Pandora CFO Says This Fight is About Fairness.
In a wide-ranging interview with Joan Solsman of CNET, Pandora CFO Mike Herring, who joined the company earlier this year from Adobe, said the company is continuing its fight to make the rates paid across the many distribution channels more fair. Herring says in 2012 Pandora wrote a check for $250 million in performance royalties. "That's one fourth of all royalties paid to performers globally by radio. But we have only about 7 percent of the US radio market. The point we like to make, we are paying a pretty large amount to performers, even though it gets pitched often that we're underpaying or not paying our fair share." Pandora has been criticized for attempting to get government intervention to try to lower its rates just to fit its business model.
Herring tells Solsman it's not about lowering rates, it's about creating fair rates across lots of distribution channels. "We've put offers on the table where we commit to paying no less than we pay now in absolute dollars, and with increases on an annual basis. That hasn't gone anywhere because of a lack of trust. It has created a situation where meaningful conversations for positive outcomes are going to be hard-fought wins. It's going to take a long time to get there."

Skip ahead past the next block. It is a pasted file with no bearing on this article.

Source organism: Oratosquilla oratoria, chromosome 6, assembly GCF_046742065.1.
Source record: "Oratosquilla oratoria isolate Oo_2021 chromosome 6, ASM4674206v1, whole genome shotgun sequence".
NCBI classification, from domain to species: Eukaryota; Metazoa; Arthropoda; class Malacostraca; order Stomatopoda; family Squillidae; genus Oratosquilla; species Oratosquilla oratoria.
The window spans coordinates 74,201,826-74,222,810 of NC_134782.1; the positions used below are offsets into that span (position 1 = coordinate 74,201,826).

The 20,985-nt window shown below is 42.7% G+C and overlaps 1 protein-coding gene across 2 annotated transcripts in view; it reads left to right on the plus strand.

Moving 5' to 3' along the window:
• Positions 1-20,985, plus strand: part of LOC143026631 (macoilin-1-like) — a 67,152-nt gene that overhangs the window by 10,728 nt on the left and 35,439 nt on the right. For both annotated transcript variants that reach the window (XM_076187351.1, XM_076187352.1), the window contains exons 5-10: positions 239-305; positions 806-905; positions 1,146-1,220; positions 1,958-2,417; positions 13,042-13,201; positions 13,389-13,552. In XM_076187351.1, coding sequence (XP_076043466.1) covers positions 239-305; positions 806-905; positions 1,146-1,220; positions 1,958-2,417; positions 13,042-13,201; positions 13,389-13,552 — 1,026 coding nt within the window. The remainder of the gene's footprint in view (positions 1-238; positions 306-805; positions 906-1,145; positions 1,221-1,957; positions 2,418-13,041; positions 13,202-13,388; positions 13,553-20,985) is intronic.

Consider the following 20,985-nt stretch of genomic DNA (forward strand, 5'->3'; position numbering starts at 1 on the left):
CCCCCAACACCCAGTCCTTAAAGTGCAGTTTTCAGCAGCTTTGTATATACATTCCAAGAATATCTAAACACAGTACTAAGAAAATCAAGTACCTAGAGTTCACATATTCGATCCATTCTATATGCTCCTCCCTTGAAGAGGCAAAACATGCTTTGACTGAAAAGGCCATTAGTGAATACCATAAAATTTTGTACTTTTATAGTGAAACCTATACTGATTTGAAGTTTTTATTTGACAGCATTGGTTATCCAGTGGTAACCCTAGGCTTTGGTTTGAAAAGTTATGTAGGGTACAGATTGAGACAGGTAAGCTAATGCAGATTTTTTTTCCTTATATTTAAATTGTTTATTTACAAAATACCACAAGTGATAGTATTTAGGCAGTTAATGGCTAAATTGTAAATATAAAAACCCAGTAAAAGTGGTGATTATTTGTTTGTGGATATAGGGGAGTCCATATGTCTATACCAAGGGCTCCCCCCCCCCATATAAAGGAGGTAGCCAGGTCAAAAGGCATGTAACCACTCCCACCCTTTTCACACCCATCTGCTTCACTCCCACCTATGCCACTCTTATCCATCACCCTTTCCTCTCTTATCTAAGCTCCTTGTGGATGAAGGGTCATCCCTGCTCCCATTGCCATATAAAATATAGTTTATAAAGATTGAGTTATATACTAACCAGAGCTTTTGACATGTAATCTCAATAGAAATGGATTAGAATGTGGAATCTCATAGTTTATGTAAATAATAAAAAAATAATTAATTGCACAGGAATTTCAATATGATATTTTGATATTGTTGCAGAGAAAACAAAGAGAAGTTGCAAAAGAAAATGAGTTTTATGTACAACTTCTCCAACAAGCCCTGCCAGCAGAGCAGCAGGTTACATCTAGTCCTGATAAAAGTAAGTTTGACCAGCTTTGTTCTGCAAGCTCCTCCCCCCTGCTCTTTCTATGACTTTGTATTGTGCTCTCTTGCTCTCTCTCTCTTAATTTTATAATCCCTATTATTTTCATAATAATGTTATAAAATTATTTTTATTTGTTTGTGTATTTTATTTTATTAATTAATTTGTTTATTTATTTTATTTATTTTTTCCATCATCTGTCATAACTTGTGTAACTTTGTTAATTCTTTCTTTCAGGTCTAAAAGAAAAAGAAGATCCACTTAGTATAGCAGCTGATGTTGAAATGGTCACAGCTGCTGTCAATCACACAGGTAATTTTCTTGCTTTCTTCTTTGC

Pandora has also been very publicly criticised by several artists about their attempts to lower rates and Herring says he'd like to see artists get paid more. "We also understand the mistrust comes from a pretty tough decade-plus in the music industry. First you had the piracy issues, which are still rampant, mostly internationally but also domestically. And you had the download platforms, specifically iTunes, that disintermediated the entire CD business, which was detrimental. There's difficulty for people who have experienced these negative things to listen to reason."
Herring says Pandora is not asking to pay zero, as radio does. What he is asking for is a similarly calculated rate. "We are the only ones who pay on a per-track basis versus a percentage of revenue for satellite or zero in broadcast. The problem with the per-track rate is Pandora is really the only one who can be successful at that at any scale because the costs are so high. We have 70-plus percent Internet radio market share in part because we have a great product, and in part because it is incredibly, brutally hard to compete in this market where the costs are so high."
Read the entire Herring interview with CNET HERE
(10/26/2013 4:49:08 PM) |
AN2eR4 Awesome post.Really looking forward to read more. Really Cool.
(10/15/2013 4:00:46 PM) |
It's not about fairness, it's about money. Pandora knew the music streaming deal going in and so did their investors before the IPO. They all accepted the cost of doing business but would rather have over-the-air pay part of it. Awww.
|- Reed Kittredge|
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